by Chris Dunlavy
STEVE Evans squeezes his frame onto a small blue settee and kicks off our interview with a question of his own.
“You ever been in here before?” he asks, gesturing around his sparsely furnished office at Leeds’ plush Thorpe Arch HQ.
“No? Well let me tell you – no Leeds manager has ever used this place as an office before. And I’ve deliberately picked it that way. I didn’t want to sit in the same chair as someone who’d failed.”
Failure, of course, is a relative concept at a club where the finger of owner Massimo Cellino rarely strays far from the eject button.
The Italian – nicknamed the ‘Manager Eater’ in his homeland – has employed six different bosses in his 18 months at the helm. The latest, Uwe Rosler, lasted just 12 games. Does Evans really expect to see much of this tiny room before being bundled on his way?
“That’s been said to me by a lot of people in the game,” admits the Scot, who left Rotherham in September. “From the highest levels to people in Non-League.
“But what do you expect me to do? I can’t turn down a club like Leeds. I’m not an ex-Premier League star. I started out in Non-League, training on public parks and shovelling dog dirt off the pitch.
“I don’t turn up and think ‘This is wrong, that could be better’. I turn up and think everything is magical. I’ve gone from a 20-foot boat in the ocean to an absolute oil tanker.
“How long will it last? I heard Stuart Pearce on talkSPORT saying it would be three weeks. I joked to my players that they had to see me through to Friday. Who knows? My approach is that every day in the chair is a good day.”
But for the anticipated brevity of his stay – and their general disenchantment – Leeds fans might have kicked up more of a stink at the arrival of a man widely reviled on the terraces.
From his criminal past at Boston to his touchline histrionics and hand grenade press conferences, few men in football provoke bile and disgust like the 51-year-old Glaswegian.
Does Evans, who lives near Peterborough with his wife and teenage daughters, believe the stick is justified?
“Football is a game of jealousy,” he says. “Of resenting others’ success. We have this British trait of building people up to smash them down. What happened at Boston was 14 or 15 years ago. Some of the people who abuse me on social media weren’t even born.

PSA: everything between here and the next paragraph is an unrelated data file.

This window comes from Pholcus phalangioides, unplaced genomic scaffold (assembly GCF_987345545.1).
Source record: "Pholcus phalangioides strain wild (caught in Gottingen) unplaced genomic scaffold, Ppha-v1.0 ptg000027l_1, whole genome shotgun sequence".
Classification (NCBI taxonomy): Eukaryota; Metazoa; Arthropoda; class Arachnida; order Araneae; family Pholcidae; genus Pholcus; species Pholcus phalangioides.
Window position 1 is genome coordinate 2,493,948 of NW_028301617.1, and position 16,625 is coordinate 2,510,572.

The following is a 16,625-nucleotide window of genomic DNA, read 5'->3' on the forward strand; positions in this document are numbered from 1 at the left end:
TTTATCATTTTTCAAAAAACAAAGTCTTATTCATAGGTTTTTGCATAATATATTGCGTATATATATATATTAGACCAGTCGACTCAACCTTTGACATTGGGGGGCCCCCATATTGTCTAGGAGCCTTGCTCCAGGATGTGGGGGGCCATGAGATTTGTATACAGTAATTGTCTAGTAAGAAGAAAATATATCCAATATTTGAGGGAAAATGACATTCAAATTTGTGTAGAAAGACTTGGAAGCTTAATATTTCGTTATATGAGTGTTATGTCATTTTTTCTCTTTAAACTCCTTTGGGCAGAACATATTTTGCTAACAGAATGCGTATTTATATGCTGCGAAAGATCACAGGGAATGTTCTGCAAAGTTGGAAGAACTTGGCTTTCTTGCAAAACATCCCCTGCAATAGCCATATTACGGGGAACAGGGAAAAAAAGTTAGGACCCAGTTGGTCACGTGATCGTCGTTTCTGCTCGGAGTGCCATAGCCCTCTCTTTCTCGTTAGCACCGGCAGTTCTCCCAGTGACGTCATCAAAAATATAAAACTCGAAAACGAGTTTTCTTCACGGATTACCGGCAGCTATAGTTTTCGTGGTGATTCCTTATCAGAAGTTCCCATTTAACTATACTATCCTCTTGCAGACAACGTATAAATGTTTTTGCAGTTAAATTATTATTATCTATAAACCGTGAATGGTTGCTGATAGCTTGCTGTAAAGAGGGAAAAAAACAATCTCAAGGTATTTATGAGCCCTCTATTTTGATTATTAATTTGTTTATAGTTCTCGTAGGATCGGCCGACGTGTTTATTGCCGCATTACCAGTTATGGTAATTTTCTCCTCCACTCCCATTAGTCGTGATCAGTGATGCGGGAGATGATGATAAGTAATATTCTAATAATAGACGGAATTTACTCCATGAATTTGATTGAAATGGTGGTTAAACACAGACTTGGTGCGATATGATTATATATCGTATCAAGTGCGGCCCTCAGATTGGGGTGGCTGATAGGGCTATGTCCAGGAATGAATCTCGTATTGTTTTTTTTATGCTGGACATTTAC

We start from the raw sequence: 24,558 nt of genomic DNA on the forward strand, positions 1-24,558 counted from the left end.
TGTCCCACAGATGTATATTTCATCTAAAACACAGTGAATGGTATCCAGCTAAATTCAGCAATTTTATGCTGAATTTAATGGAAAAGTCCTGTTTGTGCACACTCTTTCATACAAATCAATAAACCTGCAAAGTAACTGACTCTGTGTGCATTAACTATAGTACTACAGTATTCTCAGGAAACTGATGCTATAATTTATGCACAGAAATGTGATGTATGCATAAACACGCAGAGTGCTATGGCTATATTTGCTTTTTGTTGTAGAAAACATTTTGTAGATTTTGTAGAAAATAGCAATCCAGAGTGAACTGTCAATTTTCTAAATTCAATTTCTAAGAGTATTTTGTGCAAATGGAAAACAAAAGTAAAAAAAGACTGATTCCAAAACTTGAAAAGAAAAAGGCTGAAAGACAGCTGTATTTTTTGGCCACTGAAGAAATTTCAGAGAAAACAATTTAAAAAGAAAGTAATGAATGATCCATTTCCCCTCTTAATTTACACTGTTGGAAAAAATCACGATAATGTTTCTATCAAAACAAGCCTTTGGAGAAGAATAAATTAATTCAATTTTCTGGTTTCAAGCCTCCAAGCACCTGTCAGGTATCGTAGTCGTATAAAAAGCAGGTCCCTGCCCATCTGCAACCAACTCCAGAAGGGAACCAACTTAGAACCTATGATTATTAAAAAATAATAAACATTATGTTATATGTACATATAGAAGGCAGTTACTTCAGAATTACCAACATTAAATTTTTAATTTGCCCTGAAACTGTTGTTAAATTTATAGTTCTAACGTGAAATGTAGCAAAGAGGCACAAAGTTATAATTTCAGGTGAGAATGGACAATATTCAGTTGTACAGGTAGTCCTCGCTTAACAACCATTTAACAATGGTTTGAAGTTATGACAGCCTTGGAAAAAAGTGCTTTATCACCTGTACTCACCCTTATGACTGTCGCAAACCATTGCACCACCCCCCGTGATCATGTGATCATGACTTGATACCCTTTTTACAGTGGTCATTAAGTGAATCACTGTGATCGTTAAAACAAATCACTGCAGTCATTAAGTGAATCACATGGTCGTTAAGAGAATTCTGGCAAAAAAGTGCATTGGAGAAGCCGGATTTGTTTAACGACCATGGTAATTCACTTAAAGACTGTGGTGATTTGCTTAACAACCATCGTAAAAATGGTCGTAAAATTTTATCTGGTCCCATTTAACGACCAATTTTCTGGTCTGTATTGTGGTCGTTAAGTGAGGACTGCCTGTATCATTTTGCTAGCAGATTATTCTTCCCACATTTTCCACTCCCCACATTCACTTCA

“What they resent is the fact that Steve Evans wins football matches. If I was managing their club, I bet they’d think differently.
“Do I regret what happened in the past? Of course. I’d be very foolish to sit here as a responsible father and say I wouldn’t turn the clock back.
“But I can’t undo my mistakes. As I say to everyone who asks me about the past, I can’t rewrite history. All I can do is affect today and affect the future. Everything else is gone.”
Evans is keen to throw himself into community work and hospital visits. “I did all of that at Rotherham,” he explains. “I just wanted to show them that there was a different side to Steve Evans than the screaming, sweating ogre on the sidelines.”
What cannot be denied is that Evans – while still manic – is a far calmer figure than the man once handed a ten-game stadium ban for berating referees.
For that, he credits Rotherham, the club he joined in 2012 and led to successive promotions, and their chairman Tony Stewart.
“Tony always had a saying,” he explains. “‘If we’re not in control, where are we?’ He loved my passion, my desire to win. He said ‘You can have all that – but how you show it needs to change’.
“He made me realise it was about being more respectful. Yes, question referees, but don’t shout in their face.”
Evans speaks of Stewart with great affection. “We had a fantastic relationship,” he says. “If I wasn’t at home, I’d be in his company for two or three hours every day.
“I’d go round to his house and we’d sit in the garage having a bit of wine. And we didn’t always talk about football. He’d tell me about things that were going on in his business and we’d talk about our families. We were real tight.”
So why, just days after an impressive 2-1 victory over Birmingham, did this seemingly happy marriage abruptly hit the skids? In short, Stewart wanted a transfer committee and Evans did not.
“I’m a great believer that if something works, keep doing it,” he says. “If a striker is late for training because he took a wrong turn and then scores a hat-trick, I’ll say ‘Do it again’.
“For three-and-a-half years, it was me, Tony, and his son, Richard. We made the decisions – end of.
“What they wanted to do was go back to a technical board with six or seven people. My understanding was that everything would work on a majority decision. That didn’t work for me.
“I expressed an opinion. Tony expressed his. And at the end he said, ‘We’re really going in opposite directions here, mate’.
“We worked out a statement. I went to tell the staff. Then I went down to see Tony again and we said ‘Is this really happening then?’
“If the cleaner had walked in, they’d have seen us stood in his office, hugging each other in tears. I know people will say ‘Is that really true?’ But I swear it is. And that’s why, for the next 25 years or so that I’m on the planet, we’ll be good friends.”
Somehow, it’s hard to imagine Cellino shedding tears over losing a manager. And does Evans really expect to be given final say on transfers by a man previously prone to picking the team?
“I wouldn’t have come without that assurance,” insists Evans, whose first game ended in a 1-1 draw at Fulham. “And let me tell you something. Tony would sometimes ask what my team was on a Friday afternoon. Against Fulham, the first the president knew about it was when the team-sheets were handed out.
“I can’t control the chairman. I can control the team. And what I promise Leeds fans is a team that give it a go and manager who shows a bit of passion. I put my life into my job. And to me, this job is beyond my wildest dreams.”